As I wandered amongst the graves, beads rough against my fingers, slipping from decade to decade, I thought about love, life, loss, being forgotten and remembered, what I'd left behind and where I was going, the constant, deepening struggle between the institutional Church and my unfolding faith.

You wonder will I leave her - but how? I cross over borders, but I'm still there now.

As the sun lowered in the sky, I could feel the internal stillness deepen, and a sense of peace came over me.

Hail, Holy Queen, Mother of Mercy...aw, crap, how does the rest of it go? Fuck it. Salve regina, mater misericordiae...

Then I turned the last corner, and the gate came into sight again...and I had the answer. Well, I'd always had it; I'd just been letting too much get in the way, too many well-meaning people decide what KIND of Catholic *I* had to be: you'll be a good Catholic when you receive on the tongue; if you fall in line here; if you stop thinking about this, it'll be so much easier, dear, won't it? And if you stop looking too hard and too deeply and seeing what's really going on, it'll all be fine. Will it, fuck.

I can't say the rosary just like anyone else: others prefer kneeling, saying it together, in bed, in the car, wherever. But that's not for me. The rosary works for me when I'm walking in a graveyard: maybe it'll work when I'm walking on the railway line at Walsingham or somewhere else. I don't know. What I DO know is that tonight, I made the rosary mine. Now, it is always mine.

I need to do the same with my faith: stop looking around; stop listening to even the most well-meaning when they try to change me; stop trying to fit in a mould that doesn't work for me. The other thing I need to stop doing is getting infuriated/drawn into politics, ideological arguments, hard as that is for me, since I love a good argument. But this isn't genuine argument; it's polarisation. And I can only imagine Our Lady's sorrowing eyes as she looks down on it.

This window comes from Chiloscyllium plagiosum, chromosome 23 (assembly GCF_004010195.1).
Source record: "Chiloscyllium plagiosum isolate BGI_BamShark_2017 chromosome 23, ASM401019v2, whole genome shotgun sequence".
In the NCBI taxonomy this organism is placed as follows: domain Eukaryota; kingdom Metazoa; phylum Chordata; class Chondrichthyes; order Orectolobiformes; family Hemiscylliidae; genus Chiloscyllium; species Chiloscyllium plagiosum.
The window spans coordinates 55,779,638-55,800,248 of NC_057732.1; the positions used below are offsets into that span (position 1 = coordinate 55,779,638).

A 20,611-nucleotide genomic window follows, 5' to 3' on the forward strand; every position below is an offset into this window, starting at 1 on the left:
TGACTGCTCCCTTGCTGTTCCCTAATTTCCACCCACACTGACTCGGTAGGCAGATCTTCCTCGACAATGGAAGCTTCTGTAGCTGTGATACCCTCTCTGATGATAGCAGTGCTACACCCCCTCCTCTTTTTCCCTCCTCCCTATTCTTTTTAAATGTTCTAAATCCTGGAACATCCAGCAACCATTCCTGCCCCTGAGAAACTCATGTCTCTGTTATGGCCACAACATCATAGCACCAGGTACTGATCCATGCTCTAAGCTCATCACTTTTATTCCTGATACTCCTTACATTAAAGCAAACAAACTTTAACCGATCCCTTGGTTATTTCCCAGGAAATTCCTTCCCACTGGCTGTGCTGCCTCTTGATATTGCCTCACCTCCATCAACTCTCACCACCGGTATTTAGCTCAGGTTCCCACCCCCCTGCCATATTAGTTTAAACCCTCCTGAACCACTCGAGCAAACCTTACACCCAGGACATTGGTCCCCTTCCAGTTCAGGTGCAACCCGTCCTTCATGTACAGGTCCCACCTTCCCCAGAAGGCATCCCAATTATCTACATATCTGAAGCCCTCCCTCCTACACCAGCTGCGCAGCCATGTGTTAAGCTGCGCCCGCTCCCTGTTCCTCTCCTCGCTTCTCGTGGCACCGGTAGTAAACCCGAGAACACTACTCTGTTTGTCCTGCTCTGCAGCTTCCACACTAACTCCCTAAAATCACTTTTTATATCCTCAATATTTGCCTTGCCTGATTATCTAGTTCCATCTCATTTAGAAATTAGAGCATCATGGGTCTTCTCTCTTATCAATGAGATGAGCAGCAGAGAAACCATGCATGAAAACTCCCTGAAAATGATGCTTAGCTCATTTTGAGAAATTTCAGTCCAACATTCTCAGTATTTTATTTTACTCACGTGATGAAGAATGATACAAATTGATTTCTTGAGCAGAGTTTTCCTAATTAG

How can I leave her? Where would I start? Let [the Church's] petty [factions] tear themselves apart...

Not too long ago, a friend said that I was 'a mix' when it came to my faith. He's *right*. My faith is what it is - it's ME. Complicated, light, dark, sharp, tender, angry, loving, sad - all of it. Take it or leave it. I suspect - or rather, I hope - I know which one Our Lady will choose.

...[Mother Church's] only borders lie around [her] heart.

Happy birthday.


The world is my cloister said...

I like this post. I also went through a long time allergic to the Rosary, but was drawn towards it. I carried beads in my pockets for years before I learnt how to pray with them, on my own, walking from St. Jean to Santiago. People around me always seemed so confident with this prayer, I never knew what i was meant to be doing. Until someone said to me, just hold on to those beads like they are Our Lady's hand, then let her take you through and show what she would like you to see. That was it, I never let go.

Anonymous said...

What a powerful piece of writing. This deserves a far wider audience, and I do hope others will be inspired by it. I certainly am. I so identify with your comments about praying in the way best suited to you.

Thank you from the heart for this piece of writing.

Dianne said...

Came across this post at Emerging Women . . . and loved your thoughts. Just beautiful on so many levels. I think I am drawn to but still afraid of the Rosary. Your story makes me want to at least carry one in my pocket.